Sunday, Sept. 8.(NATION)(TOP OF THE TIMES: A REVIEW OF THE WEEK'S NEWS)

The Washington Times (Washington, DC), September 15, 2002 | Go to article overview

Sunday, Sept. 8.(NATION)(TOP OF THE TIMES: A REVIEW OF THE WEEK'S NEWS)


Byline: THE WASHINGTON TIMES

Sunday, Sept. 8

President Bush and British Prime Minister Tony Blair said there is sufficient evidence that Iraq's Saddam Hussein is working on nuclear weapons and called on other world leaders to support an effort to oust the Iraqi dictator. Mr. Bush said a report with satellite photos shows construction of several Iraqi sites tied to development of nuclear arms.

Extremist Muslim clerics will meet in London on September 11 to celebrate the anniversary of al Qaeda's attacks on the United States and announce the creation of an organization for Islamic militants. The Islamic Council of Britain will aim to implement Shariah (Islamic law) in Britain and will welcome al Qaeda sympathizers as members.

A coalition of anti-tax groups rallied in Ballston against a referendum that would raise the sales tax in Northern Virginia to fund transportation projects, saying the region is taxed enough. "The entire nation is watching you," said Grover Norquist, Americans for Tax Reform president.

Monday, Sept. 9

The small number of companies using pop-up ads to win the business of Web surfers are finding that they are annoying potential customers as much as attracting them. Many major on-line companies, such as Amazon.com and BarnesandNoble.com, are cutting down on the use of pop-up ads and are even halting them altogether.

First the tears flowed, then the money. The television images on September 11 galvanized two-thirds of American households to do the one thing they could do - write a check. Within a month, $1 billion flowed into dozens of charities.

The FBI engaged last year in its most expansive suspect research ever, a massive manhunt involving law enforcement agencies across the globe united by the goal of exposing and neutralizing Osama bin Laden's al Qaeda terrorist network. Hundreds of arrests have been made, many during the U.S. military's action in Afghanistan.

Tuesday, Sept. 10

An extremist environmental group is taking credit for torching a Forest Service laboratory in August and is threatening more violence against the agency. The Earth Liberation Front caused $700,000 in damage and destroyed 70 years of research at the Irvine, Pa., facility.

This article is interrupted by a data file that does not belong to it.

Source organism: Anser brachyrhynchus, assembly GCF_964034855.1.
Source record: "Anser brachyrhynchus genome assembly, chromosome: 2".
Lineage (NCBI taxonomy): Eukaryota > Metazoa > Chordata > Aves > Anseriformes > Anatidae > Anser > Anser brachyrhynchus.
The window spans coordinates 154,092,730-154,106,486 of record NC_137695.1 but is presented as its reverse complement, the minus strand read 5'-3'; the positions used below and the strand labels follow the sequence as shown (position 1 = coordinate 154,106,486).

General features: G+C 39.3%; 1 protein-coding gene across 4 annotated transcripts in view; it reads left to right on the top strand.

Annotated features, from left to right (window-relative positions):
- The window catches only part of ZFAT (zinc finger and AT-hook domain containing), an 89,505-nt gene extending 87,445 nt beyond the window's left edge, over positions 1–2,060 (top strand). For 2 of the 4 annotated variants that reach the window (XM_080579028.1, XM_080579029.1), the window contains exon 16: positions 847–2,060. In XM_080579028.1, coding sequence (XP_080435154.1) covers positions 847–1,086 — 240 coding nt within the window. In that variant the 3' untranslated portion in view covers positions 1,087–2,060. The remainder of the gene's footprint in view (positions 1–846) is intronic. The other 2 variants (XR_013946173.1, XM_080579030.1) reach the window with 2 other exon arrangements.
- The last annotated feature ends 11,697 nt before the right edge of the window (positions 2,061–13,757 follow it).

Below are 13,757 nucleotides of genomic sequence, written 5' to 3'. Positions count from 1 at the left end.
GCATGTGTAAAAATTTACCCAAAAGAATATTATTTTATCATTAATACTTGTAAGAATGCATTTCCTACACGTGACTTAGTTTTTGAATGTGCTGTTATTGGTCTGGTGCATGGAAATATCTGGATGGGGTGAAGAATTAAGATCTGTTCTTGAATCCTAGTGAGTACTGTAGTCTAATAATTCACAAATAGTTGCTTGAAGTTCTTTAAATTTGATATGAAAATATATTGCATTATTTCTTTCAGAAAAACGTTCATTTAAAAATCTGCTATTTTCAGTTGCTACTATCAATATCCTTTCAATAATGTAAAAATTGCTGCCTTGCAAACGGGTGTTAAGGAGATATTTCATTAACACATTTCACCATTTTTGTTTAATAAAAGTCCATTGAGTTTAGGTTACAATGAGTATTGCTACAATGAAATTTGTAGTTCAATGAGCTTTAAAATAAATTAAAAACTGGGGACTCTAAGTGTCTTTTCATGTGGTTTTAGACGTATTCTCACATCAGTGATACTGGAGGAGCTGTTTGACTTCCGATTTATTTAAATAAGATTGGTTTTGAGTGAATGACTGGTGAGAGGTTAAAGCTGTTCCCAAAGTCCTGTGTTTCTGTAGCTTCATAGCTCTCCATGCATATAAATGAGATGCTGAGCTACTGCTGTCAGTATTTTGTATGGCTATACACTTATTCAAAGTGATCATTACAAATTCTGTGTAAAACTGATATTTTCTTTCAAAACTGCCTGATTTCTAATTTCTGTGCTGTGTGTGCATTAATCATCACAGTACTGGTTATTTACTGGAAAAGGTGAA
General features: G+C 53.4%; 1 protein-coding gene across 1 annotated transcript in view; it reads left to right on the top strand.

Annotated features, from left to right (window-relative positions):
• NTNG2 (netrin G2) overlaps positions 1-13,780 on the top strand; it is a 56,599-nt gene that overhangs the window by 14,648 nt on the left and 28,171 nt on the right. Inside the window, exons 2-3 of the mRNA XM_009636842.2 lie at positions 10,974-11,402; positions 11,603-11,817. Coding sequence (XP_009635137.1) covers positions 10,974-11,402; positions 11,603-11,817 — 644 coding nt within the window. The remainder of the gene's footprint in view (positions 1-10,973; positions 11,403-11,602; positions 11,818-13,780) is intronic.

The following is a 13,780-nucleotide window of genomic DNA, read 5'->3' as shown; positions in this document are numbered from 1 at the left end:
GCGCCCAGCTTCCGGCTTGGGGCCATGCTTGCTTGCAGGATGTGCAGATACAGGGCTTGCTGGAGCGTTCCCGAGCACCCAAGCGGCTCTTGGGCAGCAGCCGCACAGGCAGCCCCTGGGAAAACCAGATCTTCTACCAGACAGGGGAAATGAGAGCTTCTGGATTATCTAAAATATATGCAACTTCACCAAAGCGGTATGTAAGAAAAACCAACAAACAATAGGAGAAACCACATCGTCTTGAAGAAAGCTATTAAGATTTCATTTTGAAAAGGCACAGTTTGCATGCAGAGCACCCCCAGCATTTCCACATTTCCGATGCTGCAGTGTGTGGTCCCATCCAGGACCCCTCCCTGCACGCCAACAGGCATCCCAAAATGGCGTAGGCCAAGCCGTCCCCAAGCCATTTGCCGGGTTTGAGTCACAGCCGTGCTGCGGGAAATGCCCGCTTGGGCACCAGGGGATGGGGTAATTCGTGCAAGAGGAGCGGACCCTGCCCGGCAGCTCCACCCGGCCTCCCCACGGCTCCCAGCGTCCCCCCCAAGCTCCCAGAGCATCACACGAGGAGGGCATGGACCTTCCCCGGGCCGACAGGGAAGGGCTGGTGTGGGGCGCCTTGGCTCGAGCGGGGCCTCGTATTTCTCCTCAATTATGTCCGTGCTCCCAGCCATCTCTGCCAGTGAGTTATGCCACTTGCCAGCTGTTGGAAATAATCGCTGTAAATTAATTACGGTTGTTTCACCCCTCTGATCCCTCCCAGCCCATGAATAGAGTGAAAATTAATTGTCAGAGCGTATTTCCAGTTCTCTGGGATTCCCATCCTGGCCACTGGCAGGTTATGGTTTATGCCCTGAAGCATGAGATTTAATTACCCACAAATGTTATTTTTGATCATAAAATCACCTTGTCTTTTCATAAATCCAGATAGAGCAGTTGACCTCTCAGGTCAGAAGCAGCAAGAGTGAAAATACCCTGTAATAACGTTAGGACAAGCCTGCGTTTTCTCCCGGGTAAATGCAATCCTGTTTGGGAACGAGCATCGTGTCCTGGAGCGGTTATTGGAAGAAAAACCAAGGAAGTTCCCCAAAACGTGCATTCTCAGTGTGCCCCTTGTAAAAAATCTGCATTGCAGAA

American Muslims are struggling with their public image a year after 19 radical Islamists attacked the United States, killing more than 3,000 people. Many Christians and Jews, on the other hand, say the Muslim response to the Islamist attack on Americans was belated and half-hearted.

Palestinian leader Yasser Arafat condemned attacks against Israeli citizens but stopped short of demanding an end to violence, as some of his colleagues had urged. Israeli Environment Minister Tzachi Hanegbi termed Mr. Arafat's speech "empty words."

Wednesday, Sept. 11

Saudi Arabia accepts no responsibility for the September 11 attacks in the United States, Defense Minister Sultan bin Abdul Aziz said, even though 15 of the 19 attackers were Saudis. He insisted that blame must be borne by individuals and not the state for the "dramatic day" when "innocents were killed" by the suicide hijackers.

Nobody was ready for "healing" December 7, 1942, and "closure" was the last thing anybody wanted. The United States, on the first anniversary of the Japanese attack on Pearl Harbor - often the benchmark by which September 11 is judged - wanted blood and vengeance, without apology.

The Bush administration raised the national alert status for a terrorist attack to the highest level to date as the military, police and local governments increased security for the first anniversary of September 11.

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